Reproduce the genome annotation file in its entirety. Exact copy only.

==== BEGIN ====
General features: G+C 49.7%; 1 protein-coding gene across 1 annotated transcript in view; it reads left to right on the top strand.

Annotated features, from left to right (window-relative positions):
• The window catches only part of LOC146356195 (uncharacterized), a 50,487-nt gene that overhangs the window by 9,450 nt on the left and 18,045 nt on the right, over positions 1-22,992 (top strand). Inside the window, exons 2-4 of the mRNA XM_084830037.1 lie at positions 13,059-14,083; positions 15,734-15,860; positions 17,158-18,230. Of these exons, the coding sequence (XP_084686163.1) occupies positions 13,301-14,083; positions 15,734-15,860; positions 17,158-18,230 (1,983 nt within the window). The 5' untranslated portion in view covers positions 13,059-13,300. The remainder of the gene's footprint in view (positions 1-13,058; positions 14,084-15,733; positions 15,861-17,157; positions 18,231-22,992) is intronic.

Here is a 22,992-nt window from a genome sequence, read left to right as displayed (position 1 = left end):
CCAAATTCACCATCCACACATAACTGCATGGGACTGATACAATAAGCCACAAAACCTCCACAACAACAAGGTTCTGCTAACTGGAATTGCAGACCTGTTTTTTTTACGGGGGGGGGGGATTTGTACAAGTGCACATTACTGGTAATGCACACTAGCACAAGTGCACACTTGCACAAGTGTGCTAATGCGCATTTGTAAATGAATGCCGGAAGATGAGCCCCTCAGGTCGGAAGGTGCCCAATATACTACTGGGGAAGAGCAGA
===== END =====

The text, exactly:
General features: G+C 49.7%; 1 protein-coding gene across 1 annotated transcript in view; it reads left to right on the top strand.

Annotated features, from left to right (window-relative positions):
• The window catches only part of LOC146356195 (uncharacterized), a 50,487-nt gene that overhangs the window by 9,450 nt on the left and 18,045 nt on the right, over positions 1-22,992 (top strand). Inside the window, exons 2-4 of the mRNA XM_084830037.1 lie at positions 13,059-14,083; positions 15,734-15,860; positions 17,158-18,230. Of these exons, the coding sequence (XP_084686163.1) occupies positions 13,301-14,083; positions 15,734-15,860; positions 17,158-18,230 (1,983 nt within the window). The 5' untranslated portion in view covers positions 13,059-13,300. The remainder of the gene's footprint in view (positions 1-13,058; positions 14,084-15,733; positions 15,861-17,157; positions 18,231-22,992) is intronic.

Here is a 22,992-nt window from a genome sequence, read left to right as displayed (position 1 = left end):
CCAAATTCACCATCCACACATAACTGCATGGGACTGATACAATAAGCCACAAAACCTCCACAACAACAAGGTTCTGCTAACTGGAATTGCAGACCTGTTTTTTTTACGGGGGGGGGGGATTTGTACAAGTGCACATTACTGGTAATGCACACTAGCACAAGTGCACACTTGCACAAGTGTGCTAATGCGCATTTGTAAATGAATGCCGGAAGATGAGCCCCTCAGGTCGGAAGGTGCCCAATATACTACTGGGGAAGAGCAGA